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Pyaavs: The Drinking Water Fountains of Mumbai

 

Memorialising has been a celebrated act in India through architecture, sculptures and monuments to commemorate moments in history. Preserving the memory of the deceased in the form of megalithic burials—non-sepulchral and symbolic in nature—was a tradition practiced all over the world. The prehistoric Stonehenge comprising of stone slabs built in a concentric circle is the best-known example of this. It is also interesting to see societal expressions through forms like rock art, long before words had been shaped and language had evolved.  Jay Winter talks of ‘sites of memory’ where ‘commemoration is an act out of a conviction, shared by a broad community’ and hence ‘the moment recalled is both significant and informed by a moral message’. To quote, ‘Sites of memory inevitably become sites of second-order memory, places where people remember the memories of others, those who survived the events marked there’. The trauma and sadness of wars has long been commemorated through various memorials all over the world. This ‘historical remembrance’, a term coined by Winter, can also be seen celebrated through the drinking water fountains of Mumbai, which are colloquially referred to as ‘pyaavs’ (Winter 2010).

 

This module is an attempt to revisit pyaavs as significant components of the urban landscape, as spaces of pause, rest, vitality and access to a crucial public amenity. It illustrates significant challenges in restoring these structures while revitalising the public realm within which they are anchored. Maintaining the pyaav as its central theme, it portrays the uniqueness of every pyaav and studies the tangible and intangible heritage through various avenues of audio-visuals, photographic documentation and review of previous studies done in this field.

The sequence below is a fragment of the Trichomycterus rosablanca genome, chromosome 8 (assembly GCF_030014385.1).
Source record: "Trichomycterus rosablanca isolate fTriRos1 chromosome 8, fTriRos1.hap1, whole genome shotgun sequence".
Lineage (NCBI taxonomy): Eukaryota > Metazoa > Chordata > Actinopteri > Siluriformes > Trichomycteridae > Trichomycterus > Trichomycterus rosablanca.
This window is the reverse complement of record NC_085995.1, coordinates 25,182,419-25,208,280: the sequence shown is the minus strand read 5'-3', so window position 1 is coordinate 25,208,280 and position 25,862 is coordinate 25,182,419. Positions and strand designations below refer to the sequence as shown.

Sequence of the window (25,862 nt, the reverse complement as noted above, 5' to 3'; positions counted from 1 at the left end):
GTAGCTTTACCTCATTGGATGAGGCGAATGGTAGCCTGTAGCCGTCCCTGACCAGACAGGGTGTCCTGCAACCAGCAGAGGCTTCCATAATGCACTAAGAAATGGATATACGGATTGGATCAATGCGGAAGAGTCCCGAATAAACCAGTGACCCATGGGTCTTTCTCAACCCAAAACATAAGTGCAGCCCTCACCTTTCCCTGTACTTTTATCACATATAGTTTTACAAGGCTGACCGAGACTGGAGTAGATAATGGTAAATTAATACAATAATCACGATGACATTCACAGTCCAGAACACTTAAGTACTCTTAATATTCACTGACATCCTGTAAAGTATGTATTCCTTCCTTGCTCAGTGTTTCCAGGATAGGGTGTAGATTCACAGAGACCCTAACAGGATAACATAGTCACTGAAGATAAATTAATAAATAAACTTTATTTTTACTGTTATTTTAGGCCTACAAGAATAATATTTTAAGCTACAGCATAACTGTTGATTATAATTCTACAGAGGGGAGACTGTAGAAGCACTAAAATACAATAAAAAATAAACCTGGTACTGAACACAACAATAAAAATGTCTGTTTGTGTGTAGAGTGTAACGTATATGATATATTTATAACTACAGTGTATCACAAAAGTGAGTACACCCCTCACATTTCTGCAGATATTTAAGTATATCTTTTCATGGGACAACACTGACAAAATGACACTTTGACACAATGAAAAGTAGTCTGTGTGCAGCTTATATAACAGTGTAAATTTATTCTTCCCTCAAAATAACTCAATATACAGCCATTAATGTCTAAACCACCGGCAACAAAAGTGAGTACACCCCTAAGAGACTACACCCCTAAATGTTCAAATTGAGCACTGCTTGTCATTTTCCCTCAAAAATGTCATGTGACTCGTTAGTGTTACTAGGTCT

Figure 1. Pyaav opposite Colaba Observatory in Old Navy Nagar, Colaba Source: Swapna Joshi

 

Figure 2. Pyaav opposite the footpath of Metro Cinema, Dhobi Talao. Source: Rahul Chemburkar

 

Figure 3. Pyaav in Veer Jija Bai Udyan, Byculla.  Source: Swapna Joshi

 

Figure 4. Pyaav in Food Corportation go downs near Reay Road railway station Source: Swapna Joshi

 

Figure 5. Trough of the pyaav at Horniman Circle is also used by people as a resting place. Source: Rahul Chemburkar

 

Definition and etymology of 'pyaav'

 

Public water drinking fountains are archetypal structures from colonial Bombay spread across the island city and extending up to today’s Dadar and Sion regions. The more precise time bracket within which these pyaavs were constructed starts from 1865 and ends in 1943. In the early years, one finds a lot of donations for pyaavs, but this starts decreasing from the advent of the twentieth century. Locally they are addressed as ‘pyaav’, which interestingly is a colloquial term, but not rooted in the indigenous Marathi language. Generally, in Marathi, drinking water dispensing units functioning on the similar lines to the pyaav, are known as paanpoi. Some oral histories suggest that the word pyaav comes from the Gujarati language, which was used by traders and businessmen in the city.

 

Strategic locations of pyaavs

 

The important aspect is the location of the pyaavs, along the network of old tram routes, traffic islands, busy market areas, and places that witnessed the movement of working class people, day-to-day travellers and transportation of goods on a major scale. The construction of troughs especially is to be attributed to the establishment of markets. Before the splendid Crawford market was built, there were many markets in the island city, like Bohra bazaar, Duncan market, Bori Bunder market and several others. These were en route for pedestrians, horsemen and bullock carts to stop by for a quick rest break.